Wednesday, July 6, 2011
Tom Hanks is attempting a cinema experiment with Larry Crowne (2011), that is, to do without the basic elements of drama as promulgated by such luminaries as Aristotle and Robert McKee. Three act structure, goodbye. Conflict and obstacles, farewell. Tension and resolution begone. Let's put a man through some of the most difficult transitions in life, have him discard most of his assumptions about himself and the world and because he is So Darn Nice, he will just float through the whole thing. And there will be a beautiful daughter-like young woman to offer him affection and unconditional support without any romantic overtones or complications, so that he is free to have a grown-up romance with a movie star who has "troubles" which are dispensed with in a manner of minutes.
In fact, everyone's troubles are dismissed with an airy brush of the hand. Larry can't even pay his bills, but somehow he has tuition money. (It's been pointed out to me that as a veteran, he might have access to tuition money, but the movie which deals with so many other financial details never addresses the question.)
Not only is the whole thing ridiculous dramatically, it is an insult to the very audience it is aimed at, the American public struggling through the changes imposed on it by the current recession brought on through no fault of their own. Not a political diatribe, that would be of no value in this context. But something that addressed the very genuine difficulty and rewards of change, especially when they come in the middle of your life. There are real, hard and ultimately gratifying things to be said if the filmmakers had had the courage, tenacity and skill to address the very real issues of this kind of change. But instead, things are pasted together with a slapdash romance with Julia Roberts, who is the kind of actor who invites writers not to bother writing a character, because she will seem to create one anyway, and who also is capable of throwing a film entirely off-balance, especially when she appears in what should be a small supporting role, but which she -- intentionally or not -- converts into a co-starring role, though she has little if any story function.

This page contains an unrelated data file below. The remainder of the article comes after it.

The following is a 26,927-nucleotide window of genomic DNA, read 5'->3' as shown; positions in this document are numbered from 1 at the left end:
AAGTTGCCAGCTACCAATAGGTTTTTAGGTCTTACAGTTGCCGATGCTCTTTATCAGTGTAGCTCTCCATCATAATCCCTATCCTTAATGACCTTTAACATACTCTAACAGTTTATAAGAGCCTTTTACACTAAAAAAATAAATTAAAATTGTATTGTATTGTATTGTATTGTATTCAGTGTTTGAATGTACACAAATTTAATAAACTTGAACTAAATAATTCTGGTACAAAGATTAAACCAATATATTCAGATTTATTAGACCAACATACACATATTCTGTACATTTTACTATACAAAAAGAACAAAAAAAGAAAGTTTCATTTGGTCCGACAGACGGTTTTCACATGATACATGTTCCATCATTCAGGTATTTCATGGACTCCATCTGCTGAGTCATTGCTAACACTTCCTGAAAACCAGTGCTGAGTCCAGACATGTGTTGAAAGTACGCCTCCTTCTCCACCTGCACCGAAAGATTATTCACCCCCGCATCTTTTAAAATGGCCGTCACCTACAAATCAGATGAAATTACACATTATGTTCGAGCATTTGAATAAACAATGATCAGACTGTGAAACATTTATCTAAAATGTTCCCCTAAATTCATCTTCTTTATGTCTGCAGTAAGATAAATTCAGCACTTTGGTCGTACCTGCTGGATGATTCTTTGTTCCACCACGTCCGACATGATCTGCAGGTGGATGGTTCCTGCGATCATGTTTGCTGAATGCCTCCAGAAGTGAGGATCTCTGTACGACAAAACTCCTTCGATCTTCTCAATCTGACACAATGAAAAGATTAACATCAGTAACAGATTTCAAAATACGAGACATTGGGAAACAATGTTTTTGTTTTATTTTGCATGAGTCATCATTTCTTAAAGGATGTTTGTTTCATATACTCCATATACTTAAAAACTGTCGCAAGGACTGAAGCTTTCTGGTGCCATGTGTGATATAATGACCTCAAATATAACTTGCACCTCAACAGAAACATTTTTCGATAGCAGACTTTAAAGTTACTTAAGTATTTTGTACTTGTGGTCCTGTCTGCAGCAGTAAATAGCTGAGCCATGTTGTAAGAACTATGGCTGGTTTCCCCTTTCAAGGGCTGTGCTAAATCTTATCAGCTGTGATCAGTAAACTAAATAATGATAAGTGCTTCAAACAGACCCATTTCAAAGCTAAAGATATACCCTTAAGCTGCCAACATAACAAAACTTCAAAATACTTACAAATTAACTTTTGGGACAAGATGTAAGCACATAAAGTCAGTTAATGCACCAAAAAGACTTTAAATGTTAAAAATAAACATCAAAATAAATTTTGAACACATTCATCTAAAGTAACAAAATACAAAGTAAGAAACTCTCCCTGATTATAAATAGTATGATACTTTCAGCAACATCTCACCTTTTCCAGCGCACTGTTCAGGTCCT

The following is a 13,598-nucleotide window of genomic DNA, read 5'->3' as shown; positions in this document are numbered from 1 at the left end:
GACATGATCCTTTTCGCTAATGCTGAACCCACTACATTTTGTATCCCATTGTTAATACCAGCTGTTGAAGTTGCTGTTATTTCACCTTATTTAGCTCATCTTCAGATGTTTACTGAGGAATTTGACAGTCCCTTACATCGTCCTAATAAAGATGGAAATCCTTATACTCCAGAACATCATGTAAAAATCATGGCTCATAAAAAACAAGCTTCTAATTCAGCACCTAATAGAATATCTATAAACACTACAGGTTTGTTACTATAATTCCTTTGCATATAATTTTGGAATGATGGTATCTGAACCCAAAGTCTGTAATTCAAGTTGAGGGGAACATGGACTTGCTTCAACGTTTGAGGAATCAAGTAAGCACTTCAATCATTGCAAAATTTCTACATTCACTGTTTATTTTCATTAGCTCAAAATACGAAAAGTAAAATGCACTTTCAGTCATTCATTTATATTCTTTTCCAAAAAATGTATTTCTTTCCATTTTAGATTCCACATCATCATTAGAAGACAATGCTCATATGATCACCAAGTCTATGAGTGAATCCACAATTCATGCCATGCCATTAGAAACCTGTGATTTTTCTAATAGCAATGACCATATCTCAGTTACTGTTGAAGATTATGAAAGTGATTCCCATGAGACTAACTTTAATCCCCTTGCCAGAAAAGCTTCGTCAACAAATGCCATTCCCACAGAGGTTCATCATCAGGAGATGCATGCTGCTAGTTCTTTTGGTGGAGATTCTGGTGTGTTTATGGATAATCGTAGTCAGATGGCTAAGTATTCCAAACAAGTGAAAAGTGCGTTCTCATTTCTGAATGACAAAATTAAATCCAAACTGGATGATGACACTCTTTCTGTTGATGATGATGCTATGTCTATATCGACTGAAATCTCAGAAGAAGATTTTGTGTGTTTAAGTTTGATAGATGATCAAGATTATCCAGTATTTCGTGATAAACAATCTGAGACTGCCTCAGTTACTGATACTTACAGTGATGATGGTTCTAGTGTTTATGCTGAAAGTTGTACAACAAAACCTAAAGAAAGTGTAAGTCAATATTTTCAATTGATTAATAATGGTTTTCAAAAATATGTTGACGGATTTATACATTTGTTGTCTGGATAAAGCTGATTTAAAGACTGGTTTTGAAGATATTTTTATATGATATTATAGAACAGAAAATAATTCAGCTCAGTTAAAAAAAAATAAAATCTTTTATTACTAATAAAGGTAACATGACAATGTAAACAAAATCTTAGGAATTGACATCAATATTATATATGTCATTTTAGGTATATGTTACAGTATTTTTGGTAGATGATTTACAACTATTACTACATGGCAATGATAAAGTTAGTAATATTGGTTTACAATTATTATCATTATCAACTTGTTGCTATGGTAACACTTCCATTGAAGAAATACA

Simply put, niceness may be an adequate way to pass time, but it is no way to create an actual aesthetic object. Similarly, Nice Guy Johnny (2010) announces its slender and hackneyed story and its central production problem in the title. The news handle for this film is that experienced filmmaker Ed Burns made it for $25,000. That is the sole matter of interest about this movie. It looks and feels exactly like a movie made for $25,000, especially in the acting department. But it also looks one of those post-apocalyptic movies in which both lower Manhattan and the popular Hamptons have become completely uninhabited. It is one thing for the lovers to feel as if they are the only people in the world; it is another thing for them to be the only people because the film can't afford background players.
Don't they know that we know that if the main character is engaged at the beginning of the movie, they will never never never marry that person? Really, was that relationship supposed to be of interest to us?
Literally the only defensible circumstances under which to watch this film is if one is an aspiring filmmaker, to listen to the DVD commentary track and pick up some tricks and tips about low-budget filmmaking. Getting it made seems to have sucked up all of Mr. Burns' attention and, like Mr. Hanks, he seems to have disregarded the need for original characters, conflicts, surprise, tension or really any element of storytelling. But it is a pretty cool commentary if you're interested in such things.